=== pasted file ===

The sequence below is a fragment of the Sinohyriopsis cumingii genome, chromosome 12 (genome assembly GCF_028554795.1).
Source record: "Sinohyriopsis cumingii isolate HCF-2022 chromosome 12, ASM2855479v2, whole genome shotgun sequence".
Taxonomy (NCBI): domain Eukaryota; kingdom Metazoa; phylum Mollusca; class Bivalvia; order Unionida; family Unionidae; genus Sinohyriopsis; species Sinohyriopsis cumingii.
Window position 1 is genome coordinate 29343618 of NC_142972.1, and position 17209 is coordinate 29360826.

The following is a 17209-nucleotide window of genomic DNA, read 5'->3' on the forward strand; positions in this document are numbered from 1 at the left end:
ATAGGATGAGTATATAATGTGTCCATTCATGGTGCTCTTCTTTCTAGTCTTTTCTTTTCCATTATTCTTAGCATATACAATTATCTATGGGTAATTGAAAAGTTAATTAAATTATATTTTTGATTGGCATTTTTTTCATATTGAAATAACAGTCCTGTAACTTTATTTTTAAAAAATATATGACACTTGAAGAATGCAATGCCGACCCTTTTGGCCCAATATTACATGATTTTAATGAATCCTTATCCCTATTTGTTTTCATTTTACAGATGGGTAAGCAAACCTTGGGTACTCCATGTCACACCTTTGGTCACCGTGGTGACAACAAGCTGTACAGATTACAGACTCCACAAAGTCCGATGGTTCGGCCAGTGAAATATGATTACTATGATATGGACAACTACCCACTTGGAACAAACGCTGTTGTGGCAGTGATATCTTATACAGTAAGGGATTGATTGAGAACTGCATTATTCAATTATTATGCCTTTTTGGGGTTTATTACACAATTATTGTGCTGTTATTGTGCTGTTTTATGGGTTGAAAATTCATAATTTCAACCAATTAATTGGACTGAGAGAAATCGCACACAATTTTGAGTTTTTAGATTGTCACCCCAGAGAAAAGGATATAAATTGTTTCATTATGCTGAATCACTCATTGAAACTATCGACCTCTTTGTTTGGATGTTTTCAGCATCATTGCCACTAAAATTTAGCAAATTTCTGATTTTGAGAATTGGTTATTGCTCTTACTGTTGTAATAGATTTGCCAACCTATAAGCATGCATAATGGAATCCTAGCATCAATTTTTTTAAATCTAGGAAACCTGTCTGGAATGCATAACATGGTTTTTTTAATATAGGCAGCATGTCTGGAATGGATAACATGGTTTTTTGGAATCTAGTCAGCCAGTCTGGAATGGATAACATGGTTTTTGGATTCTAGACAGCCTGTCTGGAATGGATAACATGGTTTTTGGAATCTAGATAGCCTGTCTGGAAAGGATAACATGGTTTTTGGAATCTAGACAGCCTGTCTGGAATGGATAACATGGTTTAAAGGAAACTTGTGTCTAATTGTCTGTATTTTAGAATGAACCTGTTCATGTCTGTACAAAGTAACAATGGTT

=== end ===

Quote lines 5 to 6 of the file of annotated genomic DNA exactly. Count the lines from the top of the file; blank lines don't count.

The following is a 17209-nucleotide window of genomic DNA, read 5'->3' on the forward strand; positions in this document are numbered from 1 at the left end:
ATAGGATGAGTATATAATGTGTCCATTCATGGTGCTCTTCTTTCTAGTCTTTTCTTTTCCATTATTCTTAGCATATACAATTATCTATGGGTAATTGAAAAGTTAATTAAATTATATTTTTGATTGGCATTTTTTTCATATTGAAATAACAGTCCTGTAACTTTATTTTTAAAAAATATATGACACTTGAAGAATGCAATGCCGACCCTTTTGGCCCAATATTACATGATTTTAATGAATCCTTATCCCTATTTGTTTTCATTTTACAGATGGGTAAGCAAACCTTGGGTACTCCATGTCACACCTTTGGTCACCGTGGTGACAACAAGCTGTACAGATTACAGACTCCACAAAGTCCGATGGTTCGGCCAGTGAAATATGATTACTATGATATGGACAACTACCCACTTGGAACAAACGCTGTTGTGGCAGTGATATCTTATACAGTAAGGGATTGATTGAGAACTGCATTATTCAATTATTATGCCTTTTTGGGGTTTATTACACAATTATTGTGCTGTTATTGTGCTGTTTTATGGGTTGAAAATTCATAATTTCAACCAATTAATTGGACTGAGAGAAATCGCACACAATTTTGAGTTTTTAGATTGTCACCCCAGAGAAAAGGATATAAATTGTTTCATTATGCTGAATCACTCATTGAAACTATCGACCTCTTTGTTTGGATGTTTTCAGCATCATTGCCACTAAAATTTAGCAAATTTCTGATTTTGAGAATTGGTTATTGCTCTTACTGTTGTAATAGATTTGCCAACCTATAAGCATGCATAATGGAATCCTAGCATCAATTTTTTTAAATCTAGGAAACCTGTCTGGAATGCATAACATGGTTTTTTTAATATAGGCAGCATGTCTGGAATGGATAACATGGTTTTTTGGAATCTAGTCAGCCAGTCTGGAATGGATAACATGGTTTTTGGATTCTAGACAGCCTGTCTGGAATGGATAACATGGTTTTTGGAATCTAGATAGCCTGTCTGGAAAGGATAACATGGTTTTTGGAATCTAGACAGCCTGTCTGGAATGGATAACATGGTTTAAAGGAAACTTGTGTCTAATTGTCTGTATTTTAGAATGAACCTGTTCATGTCTGTACAAAGTAACAATGGTT